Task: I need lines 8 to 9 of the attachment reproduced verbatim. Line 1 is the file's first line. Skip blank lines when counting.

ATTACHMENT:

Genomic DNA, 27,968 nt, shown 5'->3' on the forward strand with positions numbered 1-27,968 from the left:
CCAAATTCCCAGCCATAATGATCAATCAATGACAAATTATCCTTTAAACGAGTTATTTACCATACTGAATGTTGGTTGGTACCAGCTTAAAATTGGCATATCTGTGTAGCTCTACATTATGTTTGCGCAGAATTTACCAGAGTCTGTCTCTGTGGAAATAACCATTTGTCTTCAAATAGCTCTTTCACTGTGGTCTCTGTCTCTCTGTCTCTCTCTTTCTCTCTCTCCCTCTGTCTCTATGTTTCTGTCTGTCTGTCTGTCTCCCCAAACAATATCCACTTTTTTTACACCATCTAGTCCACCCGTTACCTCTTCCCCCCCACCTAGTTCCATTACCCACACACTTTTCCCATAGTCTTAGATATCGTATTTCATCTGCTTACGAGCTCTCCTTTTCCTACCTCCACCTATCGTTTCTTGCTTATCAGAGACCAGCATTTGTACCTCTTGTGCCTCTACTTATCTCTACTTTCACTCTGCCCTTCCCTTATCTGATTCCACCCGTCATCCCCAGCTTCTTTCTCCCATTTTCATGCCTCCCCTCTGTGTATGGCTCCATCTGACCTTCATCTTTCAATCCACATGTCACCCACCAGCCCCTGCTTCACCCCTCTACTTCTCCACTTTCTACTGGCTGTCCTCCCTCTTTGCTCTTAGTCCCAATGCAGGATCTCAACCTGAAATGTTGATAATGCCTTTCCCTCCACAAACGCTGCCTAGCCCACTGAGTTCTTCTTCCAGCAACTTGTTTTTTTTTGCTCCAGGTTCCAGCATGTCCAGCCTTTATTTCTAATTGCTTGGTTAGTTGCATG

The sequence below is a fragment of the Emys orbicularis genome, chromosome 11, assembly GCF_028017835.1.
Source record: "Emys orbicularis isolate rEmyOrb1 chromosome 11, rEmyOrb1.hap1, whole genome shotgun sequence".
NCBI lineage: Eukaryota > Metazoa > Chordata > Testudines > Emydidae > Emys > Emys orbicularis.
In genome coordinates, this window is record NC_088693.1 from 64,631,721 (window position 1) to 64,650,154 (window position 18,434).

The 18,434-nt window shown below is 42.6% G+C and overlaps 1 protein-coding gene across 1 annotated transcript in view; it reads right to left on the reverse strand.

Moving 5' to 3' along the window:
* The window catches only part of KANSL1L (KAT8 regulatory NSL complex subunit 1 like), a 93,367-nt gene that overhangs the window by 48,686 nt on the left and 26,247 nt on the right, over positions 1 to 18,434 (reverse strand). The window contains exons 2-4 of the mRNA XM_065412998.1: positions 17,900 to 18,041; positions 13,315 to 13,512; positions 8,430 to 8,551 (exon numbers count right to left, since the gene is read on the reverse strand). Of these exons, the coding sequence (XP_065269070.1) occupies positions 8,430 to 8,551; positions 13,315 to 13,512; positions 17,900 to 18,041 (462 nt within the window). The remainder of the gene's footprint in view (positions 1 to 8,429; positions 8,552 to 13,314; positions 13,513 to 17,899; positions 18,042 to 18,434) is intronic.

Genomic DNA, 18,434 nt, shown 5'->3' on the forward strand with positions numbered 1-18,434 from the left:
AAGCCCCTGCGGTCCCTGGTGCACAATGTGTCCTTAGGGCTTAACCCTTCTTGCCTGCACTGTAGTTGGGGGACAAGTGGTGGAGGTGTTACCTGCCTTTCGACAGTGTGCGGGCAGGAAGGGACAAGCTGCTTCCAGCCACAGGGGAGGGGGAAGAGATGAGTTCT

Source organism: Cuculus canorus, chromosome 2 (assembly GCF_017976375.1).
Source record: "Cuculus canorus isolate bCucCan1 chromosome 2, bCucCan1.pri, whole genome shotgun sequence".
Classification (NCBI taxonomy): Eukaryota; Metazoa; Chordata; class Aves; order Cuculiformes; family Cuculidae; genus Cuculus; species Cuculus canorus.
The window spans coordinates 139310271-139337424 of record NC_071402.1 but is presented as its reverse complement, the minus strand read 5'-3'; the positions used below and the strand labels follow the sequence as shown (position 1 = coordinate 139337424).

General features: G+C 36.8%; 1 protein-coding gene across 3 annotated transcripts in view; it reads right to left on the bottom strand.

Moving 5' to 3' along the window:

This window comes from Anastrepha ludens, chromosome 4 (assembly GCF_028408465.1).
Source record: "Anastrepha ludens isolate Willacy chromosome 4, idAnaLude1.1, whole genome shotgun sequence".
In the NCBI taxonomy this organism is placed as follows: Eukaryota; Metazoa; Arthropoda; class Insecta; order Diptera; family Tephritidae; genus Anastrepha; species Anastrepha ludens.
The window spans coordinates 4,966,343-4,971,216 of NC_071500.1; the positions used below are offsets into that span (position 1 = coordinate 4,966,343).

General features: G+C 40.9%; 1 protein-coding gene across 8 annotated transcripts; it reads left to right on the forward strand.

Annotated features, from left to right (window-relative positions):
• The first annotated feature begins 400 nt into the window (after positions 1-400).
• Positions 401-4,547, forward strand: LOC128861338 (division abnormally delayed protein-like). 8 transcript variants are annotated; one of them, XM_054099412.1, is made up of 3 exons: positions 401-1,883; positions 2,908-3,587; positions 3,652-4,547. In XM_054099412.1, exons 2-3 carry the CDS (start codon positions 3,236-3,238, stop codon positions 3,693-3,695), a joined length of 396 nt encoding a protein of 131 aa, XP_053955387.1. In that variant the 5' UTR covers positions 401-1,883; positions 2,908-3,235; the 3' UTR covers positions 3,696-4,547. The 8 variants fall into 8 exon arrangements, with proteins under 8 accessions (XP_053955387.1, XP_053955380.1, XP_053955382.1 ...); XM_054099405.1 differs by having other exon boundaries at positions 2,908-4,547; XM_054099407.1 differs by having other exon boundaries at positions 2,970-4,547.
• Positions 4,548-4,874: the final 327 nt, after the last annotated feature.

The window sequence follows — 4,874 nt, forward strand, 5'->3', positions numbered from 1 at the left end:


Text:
Moving 5' to 3' along the window:
* The window catches only part of KANSL1L (KAT8 regulatory NSL complex subunit 1 like), a 93,367-nt gene that overhangs the window by 48,686 nt on the left and 26,247 nt on the right, over positions 1 to 18,434 (reverse strand). The window contains exons 2-4 of the mRNA XM_065412998.1: positions 17,900 to 18,041; positions 13,315 to 13,512; positions 8,430 to 8,551 (exon numbers count right to left, since the gene is read on the reverse strand). Of these exons, the coding sequence (XP_065269070.1) occupies positions 8,430 to 8,551; positions 13,315 to 13,512; positions 17,900 to 18,041 (462 nt within the window). The remainder of the gene's footprint in view (positions 1 to 8,429; positions 8,552 to 13,314; positions 13,513 to 17,899; positions 18,042 to 18,434) is intronic.